Ola’s cofounder and CEO Bhavish Aggarwal announced last week that the company’s new factory in Tamil Nadu, about 150km from the company’s headquarters in Bangalore, will be run entirely by women, more than 10,000 of them at full scale.
“It will be the largest all-women factory in the world,” Aggarwal said, posting a short video of himself addressing a group of women employees, a few of whom expressed their pride in working for the company.
In a tweet and a blog post on Ola Electric’s website, Aggarwal said “India’s women will bring the EV revolution from India to the world. When women are equal participants in India’s economic growth, India will lead the world,” he said.
Aggarwal said this was the first in a series of initiatives the company was taking to create a more inclusive workforce and provide economic opportunities for women across the board.
“Aatmanirbhar Bharat requires Aatmanirbhar women,” Aggarwal declared, referring to the term coined by Prime Minister Narendra Modi, at the height of the Covid-19 pandemic. Aatmanirbhar Bharat is roughly translated as self-reliant India.
In his blog, Aggarwal said the company had invested significantly to train and upskill the women employees in core manufacturing skills and they would be responsible for the entire production of every vehicle manufactured at what the company has dubbed Futurefactory.
“Enabling women with economic opportunities improves not just their lives but that of their families and indeed the whole community,” he added. He said studies had shown that just providing women parity in the labor workforce could grow India’s GDP by 27%.
“But,” he added, “this requires active and conscious efforts from all of us, especially in manufacturing where participation remains the lowest at just 12%. For India to be the world’s manufacturing hub, we must prioritize upskilling and generating employment for our women workforce.”
Ola is joining an increasing number of Indian companies that are seeking to hire more women and also provide more opportunities for women to start working again after career breaks.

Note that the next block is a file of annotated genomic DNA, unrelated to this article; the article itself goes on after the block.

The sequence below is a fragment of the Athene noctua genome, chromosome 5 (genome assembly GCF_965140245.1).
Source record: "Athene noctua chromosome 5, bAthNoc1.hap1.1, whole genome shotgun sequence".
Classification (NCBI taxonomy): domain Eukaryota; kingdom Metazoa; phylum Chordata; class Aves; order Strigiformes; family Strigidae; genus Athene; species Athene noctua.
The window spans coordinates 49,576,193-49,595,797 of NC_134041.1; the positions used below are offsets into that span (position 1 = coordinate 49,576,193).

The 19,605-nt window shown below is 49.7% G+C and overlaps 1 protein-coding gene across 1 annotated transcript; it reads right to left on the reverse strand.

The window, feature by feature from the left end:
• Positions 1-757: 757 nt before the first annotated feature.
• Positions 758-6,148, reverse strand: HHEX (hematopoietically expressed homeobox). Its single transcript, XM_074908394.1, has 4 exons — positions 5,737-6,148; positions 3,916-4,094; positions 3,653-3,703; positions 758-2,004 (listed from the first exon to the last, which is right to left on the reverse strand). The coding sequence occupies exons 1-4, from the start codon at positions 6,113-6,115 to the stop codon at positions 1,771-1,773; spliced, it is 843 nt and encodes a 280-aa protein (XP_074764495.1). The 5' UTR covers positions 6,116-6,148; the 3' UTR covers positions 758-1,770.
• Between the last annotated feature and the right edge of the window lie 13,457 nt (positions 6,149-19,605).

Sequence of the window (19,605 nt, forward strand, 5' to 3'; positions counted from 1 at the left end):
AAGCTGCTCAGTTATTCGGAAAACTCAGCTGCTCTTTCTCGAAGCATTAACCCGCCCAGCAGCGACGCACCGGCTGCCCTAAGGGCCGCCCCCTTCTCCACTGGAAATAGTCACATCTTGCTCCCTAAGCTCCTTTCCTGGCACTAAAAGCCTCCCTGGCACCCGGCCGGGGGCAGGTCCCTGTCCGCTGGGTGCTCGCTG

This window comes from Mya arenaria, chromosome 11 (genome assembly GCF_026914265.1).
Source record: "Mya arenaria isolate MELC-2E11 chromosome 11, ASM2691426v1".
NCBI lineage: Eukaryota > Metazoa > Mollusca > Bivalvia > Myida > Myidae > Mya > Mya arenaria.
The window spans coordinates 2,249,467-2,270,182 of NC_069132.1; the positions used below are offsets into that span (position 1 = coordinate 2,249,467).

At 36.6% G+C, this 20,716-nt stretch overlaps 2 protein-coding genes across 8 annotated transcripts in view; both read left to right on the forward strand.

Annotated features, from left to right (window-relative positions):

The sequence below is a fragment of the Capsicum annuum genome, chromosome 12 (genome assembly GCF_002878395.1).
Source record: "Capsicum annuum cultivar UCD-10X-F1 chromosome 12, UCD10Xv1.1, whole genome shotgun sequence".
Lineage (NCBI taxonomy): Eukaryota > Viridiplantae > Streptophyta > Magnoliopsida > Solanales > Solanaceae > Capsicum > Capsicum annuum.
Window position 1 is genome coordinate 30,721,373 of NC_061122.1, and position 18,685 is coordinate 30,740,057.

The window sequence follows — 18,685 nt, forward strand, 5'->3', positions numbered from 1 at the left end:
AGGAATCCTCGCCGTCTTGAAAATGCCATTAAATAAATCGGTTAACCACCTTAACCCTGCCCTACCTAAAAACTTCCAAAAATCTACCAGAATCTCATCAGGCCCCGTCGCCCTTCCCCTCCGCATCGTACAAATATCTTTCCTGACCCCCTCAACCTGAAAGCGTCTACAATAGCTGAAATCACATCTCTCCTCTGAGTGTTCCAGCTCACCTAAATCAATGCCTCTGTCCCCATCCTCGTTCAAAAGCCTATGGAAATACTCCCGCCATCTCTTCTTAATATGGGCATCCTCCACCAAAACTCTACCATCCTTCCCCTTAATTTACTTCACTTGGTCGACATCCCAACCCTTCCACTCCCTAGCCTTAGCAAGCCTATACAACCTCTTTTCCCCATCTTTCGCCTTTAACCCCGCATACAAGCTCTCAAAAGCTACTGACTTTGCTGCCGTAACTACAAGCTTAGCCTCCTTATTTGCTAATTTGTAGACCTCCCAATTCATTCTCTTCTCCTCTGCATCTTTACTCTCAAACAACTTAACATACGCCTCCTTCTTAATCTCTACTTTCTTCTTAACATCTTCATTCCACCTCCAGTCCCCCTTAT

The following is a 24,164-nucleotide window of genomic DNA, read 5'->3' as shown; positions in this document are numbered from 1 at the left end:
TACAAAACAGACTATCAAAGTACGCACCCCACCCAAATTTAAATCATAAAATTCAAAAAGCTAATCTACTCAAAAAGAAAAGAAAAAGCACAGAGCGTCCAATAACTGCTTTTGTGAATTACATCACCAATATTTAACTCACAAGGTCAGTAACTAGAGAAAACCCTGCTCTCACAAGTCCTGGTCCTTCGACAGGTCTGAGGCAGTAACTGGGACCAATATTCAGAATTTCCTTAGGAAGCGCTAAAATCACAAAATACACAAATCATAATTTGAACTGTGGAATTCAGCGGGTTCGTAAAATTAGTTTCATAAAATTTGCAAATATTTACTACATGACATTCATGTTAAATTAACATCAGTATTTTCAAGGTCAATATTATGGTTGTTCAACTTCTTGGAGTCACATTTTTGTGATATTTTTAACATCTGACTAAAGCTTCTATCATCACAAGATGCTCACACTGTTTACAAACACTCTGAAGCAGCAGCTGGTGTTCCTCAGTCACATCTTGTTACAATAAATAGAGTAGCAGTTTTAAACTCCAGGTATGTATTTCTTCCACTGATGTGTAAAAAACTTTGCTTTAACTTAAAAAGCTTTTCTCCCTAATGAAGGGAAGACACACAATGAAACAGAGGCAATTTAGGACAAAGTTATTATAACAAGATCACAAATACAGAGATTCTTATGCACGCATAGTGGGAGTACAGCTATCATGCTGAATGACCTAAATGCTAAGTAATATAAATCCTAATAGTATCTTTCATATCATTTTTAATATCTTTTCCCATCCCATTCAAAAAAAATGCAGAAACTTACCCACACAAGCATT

Software giants such as TCS, Infosys, Wipro and HCL have announced plans to significantly increase the number of women in their organizations. TCS and Infosys have even initiated programs to help women who had taken career breaks to re-enter the workforce.
The Restart with Infosys program promises to provide opportunities for women professionals who have taken a break for whatever reason to rejoin the corporate workforce and move their careers forward. TCS calls its program Rebegin, which is currently advertising 70 job openings on its website.
Nearly 36.5% of the 510,000 headcount at TCS is made up of women, while in the case of Infosys, women constituted 38.6% of its 260,000 employees. Nearly 35% of Wipro’s 200,000 employees globally are women. Half the 12,000 fresh graduates that Wipro plans to hire from colleges and universities this year will be women, according to a spokesperson.
But far more efforts like these will needed to improve the country’s overall record for female participation in the workforce. India’s Ministry of Statistics and Programme Implementation said female workers only constituted 17.9% of the total workforce in the quarter ended December 31, 2020, the latest available numbers, compared to 19% a year ago. Male workers, on the other hand, made up 66.7% of the workforce for the quarter ended December 2020.
Saundarya Rajesh, founder and president of Avtar Group, a consultancy focused on workforce diversity, says that over the last two-three years many organizations, which had viewed a diverse workplace only in terms of a corporate social responsibility activity, have begun realizing the huge economic and financial benefits that a diverse workplace brings to the company. “It is no longer a favor, there is a ton load of benefits which the business as a commercial entity accrues,” she says.
Started 20 years back as an initiative to help women get a chance at another career opportunity, Avtar now works with close to 400 companies and organizations, advising them on diversity and inclusion. Rajesh recommends that organizations should aim to employ women for at least 40% of its workforce.
Reports by McKinsey & Company show that there is a significant relationship between a more diverse leadership team and better financial performance. A May 2020 report titled Diversity wins: How Inclusion Matters concluded that companies in the top quartile for possessing more gender diversity within their executive ranks were 25% more likely to have above-average profitability than companies in the fourth quartile.
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